Unlawfully Present Aliens, Higher Education, In-State Tuition, and Financial Aid: Legal Analysis

Unlawfully Present Aliens, Higher Education, In-State Tuition, and Financial Aid: Legal Analysis. Congressional Research Service, Library of Congress. Kate M. Manuel. March 28, 2014.

The existence of a sizable population of “DREAMers” in the United States has prompted questions about unlawfully present aliens’ eligibility for admission to public institutions of higher education, in-state tuition, and financial aid. The term DREAMer is widely used to describe aliens who were brought to the United States as children and raised here but lack legal immigration status. As children, DREAMers are entitled to public elementary and secondary education as a result of the Supreme Court’s 1982 decision in Plyler v. Doe. There, the Court struck down a Texas statute that prohibited the use of state funds to provide elementary and secondary education to children who were not “legally admitted” to the United States because the state distinguished between these children and other children without a “substantial” goal, in violation of the Equal Protection Clause of the Fourteenth Amendment to the U.S. Constitution.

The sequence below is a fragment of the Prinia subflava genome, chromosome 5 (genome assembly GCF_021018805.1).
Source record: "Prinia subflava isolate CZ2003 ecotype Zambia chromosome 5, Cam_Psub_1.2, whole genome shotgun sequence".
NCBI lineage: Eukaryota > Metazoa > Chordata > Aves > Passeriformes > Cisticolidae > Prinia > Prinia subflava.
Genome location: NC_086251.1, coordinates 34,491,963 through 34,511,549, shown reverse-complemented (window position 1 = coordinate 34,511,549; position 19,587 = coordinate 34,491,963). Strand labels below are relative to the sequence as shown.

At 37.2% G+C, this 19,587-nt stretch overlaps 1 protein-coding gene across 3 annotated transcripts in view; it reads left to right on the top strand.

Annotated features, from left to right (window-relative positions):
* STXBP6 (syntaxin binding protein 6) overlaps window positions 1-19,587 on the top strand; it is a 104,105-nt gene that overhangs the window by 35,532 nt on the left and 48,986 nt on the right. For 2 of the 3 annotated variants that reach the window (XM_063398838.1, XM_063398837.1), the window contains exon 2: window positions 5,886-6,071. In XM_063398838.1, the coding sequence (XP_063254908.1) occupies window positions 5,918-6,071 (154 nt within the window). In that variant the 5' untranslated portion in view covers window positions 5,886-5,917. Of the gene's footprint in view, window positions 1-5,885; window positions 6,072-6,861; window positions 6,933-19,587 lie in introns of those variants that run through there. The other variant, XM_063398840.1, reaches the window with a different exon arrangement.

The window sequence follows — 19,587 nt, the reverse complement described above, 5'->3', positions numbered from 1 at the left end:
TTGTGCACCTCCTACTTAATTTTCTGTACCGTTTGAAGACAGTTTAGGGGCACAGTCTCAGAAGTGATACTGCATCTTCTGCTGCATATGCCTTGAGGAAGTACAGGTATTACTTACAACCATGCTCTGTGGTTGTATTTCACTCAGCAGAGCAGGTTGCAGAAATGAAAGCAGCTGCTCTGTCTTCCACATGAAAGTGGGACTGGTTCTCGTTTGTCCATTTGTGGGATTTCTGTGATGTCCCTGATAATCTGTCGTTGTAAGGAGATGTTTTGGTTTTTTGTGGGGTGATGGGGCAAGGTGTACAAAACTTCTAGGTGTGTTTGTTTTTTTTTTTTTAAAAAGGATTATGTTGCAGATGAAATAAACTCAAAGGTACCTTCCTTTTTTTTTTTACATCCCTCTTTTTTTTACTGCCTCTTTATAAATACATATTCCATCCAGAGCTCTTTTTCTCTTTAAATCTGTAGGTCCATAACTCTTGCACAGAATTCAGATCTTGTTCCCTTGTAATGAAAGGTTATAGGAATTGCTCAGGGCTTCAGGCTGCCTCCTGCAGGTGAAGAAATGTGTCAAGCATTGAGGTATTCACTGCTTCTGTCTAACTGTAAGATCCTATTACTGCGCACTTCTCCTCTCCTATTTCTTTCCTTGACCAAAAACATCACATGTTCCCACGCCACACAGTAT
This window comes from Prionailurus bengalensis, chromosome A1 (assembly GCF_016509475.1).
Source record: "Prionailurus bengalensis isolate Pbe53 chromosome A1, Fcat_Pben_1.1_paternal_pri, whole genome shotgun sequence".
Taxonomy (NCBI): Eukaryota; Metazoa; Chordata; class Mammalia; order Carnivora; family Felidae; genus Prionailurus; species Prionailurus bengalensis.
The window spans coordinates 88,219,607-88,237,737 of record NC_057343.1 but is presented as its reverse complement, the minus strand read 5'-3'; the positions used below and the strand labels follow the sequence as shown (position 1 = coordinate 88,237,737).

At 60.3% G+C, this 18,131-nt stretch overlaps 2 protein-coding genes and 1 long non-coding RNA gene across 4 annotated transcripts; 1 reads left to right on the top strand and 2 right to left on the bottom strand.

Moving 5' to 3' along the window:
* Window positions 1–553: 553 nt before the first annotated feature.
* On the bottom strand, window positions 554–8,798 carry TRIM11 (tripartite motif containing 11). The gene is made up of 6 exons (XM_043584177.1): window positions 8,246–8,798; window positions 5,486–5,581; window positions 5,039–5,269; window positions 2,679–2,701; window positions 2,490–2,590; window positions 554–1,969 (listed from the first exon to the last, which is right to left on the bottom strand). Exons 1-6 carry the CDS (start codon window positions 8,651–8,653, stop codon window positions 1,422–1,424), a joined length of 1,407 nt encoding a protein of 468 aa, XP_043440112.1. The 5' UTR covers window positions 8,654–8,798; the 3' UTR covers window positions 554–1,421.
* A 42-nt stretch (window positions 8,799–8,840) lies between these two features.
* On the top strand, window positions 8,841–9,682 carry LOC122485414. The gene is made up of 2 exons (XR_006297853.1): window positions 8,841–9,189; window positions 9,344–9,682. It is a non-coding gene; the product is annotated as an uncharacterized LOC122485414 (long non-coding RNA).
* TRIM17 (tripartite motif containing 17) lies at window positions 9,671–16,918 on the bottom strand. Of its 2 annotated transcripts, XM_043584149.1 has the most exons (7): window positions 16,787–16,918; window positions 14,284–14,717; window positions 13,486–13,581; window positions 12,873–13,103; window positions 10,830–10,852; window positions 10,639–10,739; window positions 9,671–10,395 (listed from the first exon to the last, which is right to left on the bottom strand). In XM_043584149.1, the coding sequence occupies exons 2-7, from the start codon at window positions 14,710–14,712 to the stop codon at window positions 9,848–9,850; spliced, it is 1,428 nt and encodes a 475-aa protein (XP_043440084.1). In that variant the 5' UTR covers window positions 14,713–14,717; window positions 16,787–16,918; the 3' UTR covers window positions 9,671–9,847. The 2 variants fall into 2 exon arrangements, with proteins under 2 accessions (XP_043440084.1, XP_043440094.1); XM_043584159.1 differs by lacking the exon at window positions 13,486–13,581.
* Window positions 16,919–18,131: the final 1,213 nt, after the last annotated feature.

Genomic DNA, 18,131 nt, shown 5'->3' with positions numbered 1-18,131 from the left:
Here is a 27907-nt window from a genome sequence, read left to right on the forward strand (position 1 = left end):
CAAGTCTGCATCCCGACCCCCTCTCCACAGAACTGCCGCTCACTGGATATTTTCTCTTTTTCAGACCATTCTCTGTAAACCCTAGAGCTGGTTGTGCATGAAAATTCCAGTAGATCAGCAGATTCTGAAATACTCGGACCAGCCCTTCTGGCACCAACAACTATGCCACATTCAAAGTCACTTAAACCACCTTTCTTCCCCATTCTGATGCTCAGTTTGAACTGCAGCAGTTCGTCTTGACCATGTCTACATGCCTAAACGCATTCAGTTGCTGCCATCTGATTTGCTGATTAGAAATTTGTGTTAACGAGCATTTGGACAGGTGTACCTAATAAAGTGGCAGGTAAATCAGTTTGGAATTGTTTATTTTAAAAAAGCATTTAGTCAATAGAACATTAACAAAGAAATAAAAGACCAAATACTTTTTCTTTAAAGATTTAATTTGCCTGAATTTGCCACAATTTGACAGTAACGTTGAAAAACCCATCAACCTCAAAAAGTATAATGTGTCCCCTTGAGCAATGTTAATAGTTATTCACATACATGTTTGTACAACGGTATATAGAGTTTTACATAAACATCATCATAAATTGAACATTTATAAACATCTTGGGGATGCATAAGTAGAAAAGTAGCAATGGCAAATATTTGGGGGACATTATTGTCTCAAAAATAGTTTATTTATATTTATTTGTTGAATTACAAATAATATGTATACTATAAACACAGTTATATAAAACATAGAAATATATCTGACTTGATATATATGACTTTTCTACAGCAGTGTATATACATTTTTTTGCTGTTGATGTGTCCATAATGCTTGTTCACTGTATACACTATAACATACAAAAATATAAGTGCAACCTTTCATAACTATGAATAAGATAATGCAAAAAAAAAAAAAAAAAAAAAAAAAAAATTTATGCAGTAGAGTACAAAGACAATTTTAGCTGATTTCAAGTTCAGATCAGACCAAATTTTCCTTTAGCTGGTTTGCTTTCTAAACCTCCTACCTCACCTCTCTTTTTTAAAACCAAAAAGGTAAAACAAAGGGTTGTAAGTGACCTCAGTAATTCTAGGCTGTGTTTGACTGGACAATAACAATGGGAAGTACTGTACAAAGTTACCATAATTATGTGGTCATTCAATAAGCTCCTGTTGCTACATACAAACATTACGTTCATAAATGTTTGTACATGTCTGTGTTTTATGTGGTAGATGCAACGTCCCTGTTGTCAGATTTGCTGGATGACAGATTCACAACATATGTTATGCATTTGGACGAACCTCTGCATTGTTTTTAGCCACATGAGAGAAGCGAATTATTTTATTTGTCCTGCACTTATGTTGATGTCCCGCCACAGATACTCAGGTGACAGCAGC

[PDF format, 21 pages, 348.68 KB].

Advertisements

Leave a Reply

Fill in your details below or click an icon to log in:

WordPress.com Logo

You are commenting using your WordPress.com account. Log Out / Change )

Twitter picture

You are commenting using your Twitter account. Log Out / Change )

Facebook photo

You are commenting using your Facebook account. Log Out / Change )

Google+ photo

You are commenting using your Google+ account. Log Out / Change )

Connecting to %s